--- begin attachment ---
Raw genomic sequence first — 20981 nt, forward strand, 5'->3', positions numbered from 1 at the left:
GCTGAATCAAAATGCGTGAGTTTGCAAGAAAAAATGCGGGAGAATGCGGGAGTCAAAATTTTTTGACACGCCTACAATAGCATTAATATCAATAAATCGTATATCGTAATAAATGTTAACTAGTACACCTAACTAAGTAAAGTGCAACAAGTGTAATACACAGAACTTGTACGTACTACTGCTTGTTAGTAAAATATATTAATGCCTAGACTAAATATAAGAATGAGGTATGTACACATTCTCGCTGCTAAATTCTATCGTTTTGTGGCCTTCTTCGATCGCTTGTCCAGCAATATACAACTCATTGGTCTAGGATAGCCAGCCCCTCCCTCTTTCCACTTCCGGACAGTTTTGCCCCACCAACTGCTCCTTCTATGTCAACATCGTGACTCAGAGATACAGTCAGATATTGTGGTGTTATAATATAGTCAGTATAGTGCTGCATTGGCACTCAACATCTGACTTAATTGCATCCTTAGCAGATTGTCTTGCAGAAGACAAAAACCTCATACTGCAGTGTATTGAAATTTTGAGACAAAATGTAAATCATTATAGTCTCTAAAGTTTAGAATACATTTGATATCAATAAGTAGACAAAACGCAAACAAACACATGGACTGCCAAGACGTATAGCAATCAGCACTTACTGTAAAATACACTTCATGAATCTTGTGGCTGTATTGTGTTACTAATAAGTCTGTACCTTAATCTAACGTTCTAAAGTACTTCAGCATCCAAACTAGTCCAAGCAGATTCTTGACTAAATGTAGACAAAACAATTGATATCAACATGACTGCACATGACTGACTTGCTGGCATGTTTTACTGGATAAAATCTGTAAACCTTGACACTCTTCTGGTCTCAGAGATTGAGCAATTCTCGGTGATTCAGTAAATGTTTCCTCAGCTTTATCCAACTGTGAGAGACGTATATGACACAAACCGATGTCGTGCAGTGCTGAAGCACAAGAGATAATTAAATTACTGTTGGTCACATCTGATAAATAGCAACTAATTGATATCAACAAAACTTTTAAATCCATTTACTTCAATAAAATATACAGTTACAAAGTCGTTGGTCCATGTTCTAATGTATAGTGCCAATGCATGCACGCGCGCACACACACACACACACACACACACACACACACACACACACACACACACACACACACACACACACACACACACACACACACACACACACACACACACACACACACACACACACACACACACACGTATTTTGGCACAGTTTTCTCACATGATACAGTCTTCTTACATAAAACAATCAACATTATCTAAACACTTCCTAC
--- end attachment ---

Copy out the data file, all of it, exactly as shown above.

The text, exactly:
Raw genomic sequence first — 20981 nt, forward strand, 5'->3', positions numbered from 1 at the left:
GCTGAATCAAAATGCGTGAGTTTGCAAGAAAAAATGCGGGAGAATGCGGGAGTCAAAATTTTTTGACACGCCTACAATAGCATTAATATCAATAAATCGTATATCGTAATAAATGTTAACTAGTACACCTAACTAAGTAAAGTGCAACAAGTGTAATACACAGAACTTGTACGTACTACTGCTTGTTAGTAAAATATATTAATGCCTAGACTAAATATAAGAATGAGGTATGTACACATTCTCGCTGCTAAATTCTATCGTTTTGTGGCCTTCTTCGATCGCTTGTCCAGCAATATACAACTCATTGGTCTAGGATAGCCAGCCCCTCCCTCTTTCCACTTCCGGACAGTTTTGCCCCACCAACTGCTCCTTCTATGTCAACATCGTGACTCAGAGATACAGTCAGATATTGTGGTGTTATAATATAGTCAGTATAGTGCTGCATTGGCACTCAACATCTGACTTAATTGCATCCTTAGCAGATTGTCTTGCAGAAGACAAAAACCTCATACTGCAGTGTATTGAAATTTTGAGACAAAATGTAAATCATTATAGTCTCTAAAGTTTAGAATACATTTGATATCAATAAGTAGACAAAACGCAAACAAACACATGGACTGCCAAGACGTATAGCAATCAGCACTTACTGTAAAATACACTTCATGAATCTTGTGGCTGTATTGTGTTACTAATAAGTCTGTACCTTAATCTAACGTTCTAAAGTACTTCAGCATCCAAACTAGTCCAAGCAGATTCTTGACTAAATGTAGACAAAACAATTGATATCAACATGACTGCACATGACTGACTTGCTGGCATGTTTTACTGGATAAAATCTGTAAACCTTGACACTCTTCTGGTCTCAGAGATTGAGCAATTCTCGGTGATTCAGTAAATGTTTCCTCAGCTTTATCCAACTGTGAGAGACGTATATGACACAAACCGATGTCGTGCAGTGCTGAAGCACAAGAGATAATTAAATTACTGTTGGTCACATCTGATAAATAGCAACTAATTGATATCAACAAAACTTTTAAATCCATTTACTTCAATAAAATATACAGTTACAAAGTCGTTGGTCCATGTTCTAATGTATAGTGCCAATGCATGCACGCGCGCACACACACACACACACACACACACACACACACACACACACACACACACACACACACACACACACACACACACACACACACACACACACACACACACACACACACACACACACACACACACACGTATTTTGGCACAGTTTTCTCACATGATACAGTCTTCTTACATAAAACAATCAACATTATCTAAACACTTCCTAC